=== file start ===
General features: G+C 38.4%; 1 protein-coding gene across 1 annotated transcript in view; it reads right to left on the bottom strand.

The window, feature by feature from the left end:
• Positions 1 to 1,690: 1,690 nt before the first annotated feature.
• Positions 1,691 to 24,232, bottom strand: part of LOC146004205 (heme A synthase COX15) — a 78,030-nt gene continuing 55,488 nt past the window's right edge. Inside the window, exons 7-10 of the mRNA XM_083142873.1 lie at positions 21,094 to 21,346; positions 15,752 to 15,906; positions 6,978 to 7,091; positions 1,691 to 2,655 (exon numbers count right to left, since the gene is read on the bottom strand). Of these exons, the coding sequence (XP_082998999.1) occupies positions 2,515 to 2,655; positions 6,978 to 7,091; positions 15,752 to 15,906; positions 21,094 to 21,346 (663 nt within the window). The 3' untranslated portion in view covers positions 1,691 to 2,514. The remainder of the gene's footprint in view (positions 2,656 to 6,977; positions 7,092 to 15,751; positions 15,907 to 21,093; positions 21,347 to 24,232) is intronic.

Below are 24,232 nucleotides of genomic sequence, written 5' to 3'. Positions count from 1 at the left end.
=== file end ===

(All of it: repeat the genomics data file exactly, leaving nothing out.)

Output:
General features: G+C 38.4%; 1 protein-coding gene across 1 annotated transcript in view; it reads right to left on the bottom strand.

The window, feature by feature from the left end:
• Positions 1 to 1,690: 1,690 nt before the first annotated feature.
• Positions 1,691 to 24,232, bottom strand: part of LOC146004205 (heme A synthase COX15) — a 78,030-nt gene continuing 55,488 nt past the window's right edge. Inside the window, exons 7-10 of the mRNA XM_083142873.1 lie at positions 21,094 to 21,346; positions 15,752 to 15,906; positions 6,978 to 7,091; positions 1,691 to 2,655 (exon numbers count right to left, since the gene is read on the bottom strand). Of these exons, the coding sequence (XP_082998999.1) occupies positions 2,515 to 2,655; positions 6,978 to 7,091; positions 15,752 to 15,906; positions 21,094 to 21,346 (663 nt within the window). The 3' untranslated portion in view covers positions 1,691 to 2,514. The remainder of the gene's footprint in view (positions 2,656 to 6,977; positions 7,092 to 15,751; positions 15,907 to 21,093; positions 21,347 to 24,232) is intronic.

Below are 24,232 nucleotides of genomic sequence, written 5' to 3'. Positions count from 1 at the left end.